If you can't laugh it's not funny

I wrote this post about my teenage daughter ten years ago. In the last few weeks, I've started a new job working in a High School, and I've been reminded what funny, contradictory and fascinating creatures teenagers are!

If you can’t laugh…it’s not funny

The Little Big Picture – Published Port Lincoln Times, Fairfax Media, May 2008

I am drinking my morning coffee and watching my daughter lean against the open fridge door whilst staring intently at a carton of orange juice. What is going on in that head of hers I wonder?

“Muuum, where’s the orange juice?” Hmmm…not a lot it would appear.

My understanding is that during the teen years, the brain does a bit of a strip and rebuild. Some connections break down and others are constructed as the brain rewires itself into its adult form. And there are times when I reckon you can almost hear connection ‘A’ desperately searching for connection ‘B’.

Along with surging hormones, this explains a lot about teenagers – why some days you feel like you are trying to communicate with an alien from the planet ‘Vagueon’, while on others, they will tell you about their day in excruciatingly minute detail. Then there’s those times when ‘A’ and ‘B’ connect in a blinding flash, and they astound you with their wit, brilliance and insight.

It could also be why sometimes they quite literally haven’t got a clue about what they want for breakfast. A well-known educational psychologist reckons parents of teenagers could save a whole lot of time in the mornings if someone just marketed a breakfast cereal called ‘IDunno’.

All this helps me to understand my teenager better, but knowing what could be going on up there (or rather, not going on) is also pretty scary. Today’s teens are growing up faster than ever before. My daughter and her peers with their jelly-like brains, are physiologically not that much different from me at 15. However, they are navigating a world a whole lot more complex and sophisticated than the one I faced at the same age.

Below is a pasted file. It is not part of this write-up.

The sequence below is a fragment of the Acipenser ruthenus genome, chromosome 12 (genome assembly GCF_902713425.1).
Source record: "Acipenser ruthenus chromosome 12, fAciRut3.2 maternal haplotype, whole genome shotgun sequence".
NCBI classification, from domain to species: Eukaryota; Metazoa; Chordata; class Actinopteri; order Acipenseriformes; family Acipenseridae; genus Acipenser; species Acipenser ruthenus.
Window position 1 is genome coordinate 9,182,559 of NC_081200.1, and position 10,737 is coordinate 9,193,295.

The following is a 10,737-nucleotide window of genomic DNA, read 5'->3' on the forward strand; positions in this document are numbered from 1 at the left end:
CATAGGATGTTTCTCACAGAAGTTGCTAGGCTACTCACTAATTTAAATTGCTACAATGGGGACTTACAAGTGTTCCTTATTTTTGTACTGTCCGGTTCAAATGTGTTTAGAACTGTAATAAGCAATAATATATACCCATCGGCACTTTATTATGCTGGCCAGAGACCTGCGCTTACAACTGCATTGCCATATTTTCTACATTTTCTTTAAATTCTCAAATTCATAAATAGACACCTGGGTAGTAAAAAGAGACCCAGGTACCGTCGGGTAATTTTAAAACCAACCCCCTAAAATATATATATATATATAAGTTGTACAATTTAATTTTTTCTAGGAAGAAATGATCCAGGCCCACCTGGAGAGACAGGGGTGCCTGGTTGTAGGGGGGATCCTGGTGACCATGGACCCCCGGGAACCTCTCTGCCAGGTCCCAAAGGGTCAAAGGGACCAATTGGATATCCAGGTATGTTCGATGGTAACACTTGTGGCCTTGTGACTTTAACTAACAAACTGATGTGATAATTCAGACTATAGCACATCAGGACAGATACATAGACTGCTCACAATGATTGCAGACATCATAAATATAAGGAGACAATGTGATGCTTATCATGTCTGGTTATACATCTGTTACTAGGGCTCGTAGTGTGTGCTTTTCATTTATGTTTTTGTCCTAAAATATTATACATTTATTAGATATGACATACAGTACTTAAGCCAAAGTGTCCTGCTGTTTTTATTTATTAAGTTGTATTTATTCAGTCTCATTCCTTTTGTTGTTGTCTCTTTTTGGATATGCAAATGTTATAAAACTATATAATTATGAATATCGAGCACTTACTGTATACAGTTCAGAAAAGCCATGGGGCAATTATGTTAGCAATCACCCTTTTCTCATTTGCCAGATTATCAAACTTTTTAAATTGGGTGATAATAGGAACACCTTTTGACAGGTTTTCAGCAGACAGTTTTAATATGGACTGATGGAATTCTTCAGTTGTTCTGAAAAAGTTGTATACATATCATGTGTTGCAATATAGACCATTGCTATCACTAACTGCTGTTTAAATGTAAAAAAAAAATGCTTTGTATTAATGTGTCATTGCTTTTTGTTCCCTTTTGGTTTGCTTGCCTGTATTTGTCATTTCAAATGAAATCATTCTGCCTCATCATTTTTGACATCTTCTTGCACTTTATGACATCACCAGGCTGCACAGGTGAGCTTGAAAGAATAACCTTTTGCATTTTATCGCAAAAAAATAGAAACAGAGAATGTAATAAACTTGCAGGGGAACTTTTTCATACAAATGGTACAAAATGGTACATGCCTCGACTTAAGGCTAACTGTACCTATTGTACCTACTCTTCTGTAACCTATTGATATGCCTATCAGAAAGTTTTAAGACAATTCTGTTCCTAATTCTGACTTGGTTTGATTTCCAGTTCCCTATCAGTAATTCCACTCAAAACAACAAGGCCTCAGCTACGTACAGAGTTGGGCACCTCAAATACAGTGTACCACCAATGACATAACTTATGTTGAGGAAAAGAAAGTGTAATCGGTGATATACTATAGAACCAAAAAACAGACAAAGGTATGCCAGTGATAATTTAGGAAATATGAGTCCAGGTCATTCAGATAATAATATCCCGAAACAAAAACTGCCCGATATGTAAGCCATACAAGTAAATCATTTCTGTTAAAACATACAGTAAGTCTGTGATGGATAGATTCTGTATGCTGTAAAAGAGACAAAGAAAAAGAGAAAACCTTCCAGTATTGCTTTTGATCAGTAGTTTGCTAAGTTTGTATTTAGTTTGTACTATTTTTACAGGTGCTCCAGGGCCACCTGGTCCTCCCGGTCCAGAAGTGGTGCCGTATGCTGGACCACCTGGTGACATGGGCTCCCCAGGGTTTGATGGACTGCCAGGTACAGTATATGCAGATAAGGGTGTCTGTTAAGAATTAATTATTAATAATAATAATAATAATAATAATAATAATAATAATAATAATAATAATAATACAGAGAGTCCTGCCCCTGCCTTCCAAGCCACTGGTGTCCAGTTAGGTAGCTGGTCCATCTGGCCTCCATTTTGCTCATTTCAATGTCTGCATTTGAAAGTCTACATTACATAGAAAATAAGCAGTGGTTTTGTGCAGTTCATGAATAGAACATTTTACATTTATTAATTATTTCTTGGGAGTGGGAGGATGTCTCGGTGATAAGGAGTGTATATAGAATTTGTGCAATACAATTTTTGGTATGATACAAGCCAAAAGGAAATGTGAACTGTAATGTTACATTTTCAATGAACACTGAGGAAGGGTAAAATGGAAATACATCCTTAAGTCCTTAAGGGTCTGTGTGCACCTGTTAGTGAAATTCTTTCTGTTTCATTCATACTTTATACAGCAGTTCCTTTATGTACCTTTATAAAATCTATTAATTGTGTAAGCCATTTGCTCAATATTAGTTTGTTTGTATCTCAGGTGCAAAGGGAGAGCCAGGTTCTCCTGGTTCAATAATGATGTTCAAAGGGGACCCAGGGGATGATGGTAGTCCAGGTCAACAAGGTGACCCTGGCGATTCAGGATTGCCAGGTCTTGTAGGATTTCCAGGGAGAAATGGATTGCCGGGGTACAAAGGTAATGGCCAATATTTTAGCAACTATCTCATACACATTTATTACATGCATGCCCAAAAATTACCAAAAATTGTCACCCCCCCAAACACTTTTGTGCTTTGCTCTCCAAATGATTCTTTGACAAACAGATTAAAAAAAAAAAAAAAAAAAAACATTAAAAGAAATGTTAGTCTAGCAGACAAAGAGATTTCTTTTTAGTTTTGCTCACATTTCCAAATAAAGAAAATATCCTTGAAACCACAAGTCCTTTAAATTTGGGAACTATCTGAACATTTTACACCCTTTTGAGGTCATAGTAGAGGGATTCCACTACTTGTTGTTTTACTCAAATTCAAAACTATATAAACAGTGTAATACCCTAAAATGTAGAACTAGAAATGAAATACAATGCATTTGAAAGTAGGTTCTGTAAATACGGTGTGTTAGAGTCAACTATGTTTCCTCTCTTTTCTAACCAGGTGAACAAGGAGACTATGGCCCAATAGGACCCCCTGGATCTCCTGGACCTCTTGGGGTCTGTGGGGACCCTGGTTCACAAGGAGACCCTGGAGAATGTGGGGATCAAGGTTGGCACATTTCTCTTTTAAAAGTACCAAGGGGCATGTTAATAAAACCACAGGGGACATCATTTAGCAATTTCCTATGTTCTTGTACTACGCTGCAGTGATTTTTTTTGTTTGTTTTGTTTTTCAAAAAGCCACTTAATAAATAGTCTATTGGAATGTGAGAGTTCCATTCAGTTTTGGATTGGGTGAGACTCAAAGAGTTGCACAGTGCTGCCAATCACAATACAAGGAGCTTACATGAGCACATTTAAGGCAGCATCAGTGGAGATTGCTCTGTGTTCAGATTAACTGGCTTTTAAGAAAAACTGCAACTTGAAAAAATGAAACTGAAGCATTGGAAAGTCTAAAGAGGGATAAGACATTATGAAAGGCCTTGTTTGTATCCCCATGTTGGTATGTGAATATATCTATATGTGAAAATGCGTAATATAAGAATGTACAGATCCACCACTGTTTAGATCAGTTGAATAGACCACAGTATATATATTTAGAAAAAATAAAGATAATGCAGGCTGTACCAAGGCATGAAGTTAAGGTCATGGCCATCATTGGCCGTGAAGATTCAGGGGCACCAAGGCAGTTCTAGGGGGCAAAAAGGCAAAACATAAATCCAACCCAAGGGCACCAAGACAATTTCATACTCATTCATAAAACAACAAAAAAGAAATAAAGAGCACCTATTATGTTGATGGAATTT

The life of a teenager in 2008 is a fast and furious affair, with instant communication and unprecedented access to information and entertainment. Relationships, social plans, fashions and whole peer groups can flash by with the click of a send button. There’s precious little time for consideration or reflection. The sheer volume of ‘stuff’ going on out there is staggering.

So, it seems to me more important than ever that we keep the lines of communication open with our young adults. As is usual with parenting, I’ve learnt the hard way that the more I ‘nag’, the more she’ll ‘drag’. And that just like those torrid toddler years, trying to win every battle is just a kamikaze mission. Certainly there are times when a foot put down has to stay put, but sometimes it’s just as effective to take a deep breath, and have a good laugh. And heaven knows it’s not too hard to laugh around these contrary, contradictory, brutally observant, frustratingly self-absorbed, funny and fascinating creatures!

When it’s 8.40 am, you’re trying to get out the door to work, the washing machine has just overflowed, the puppy (that you didn’t want and teen swore she would ‘soooo’ look after) has spewed on your just ironed black pants and had diarrhoea in the bedroom, and teenager is still shoeless and staring vaguely into space deciding what she wants in her sandwich; you can either scream in frustration or... you can laugh. And in the words of Frank Zappa, ”if you can’t laugh, it’s not funny!”

© Kristen Lawler 2008

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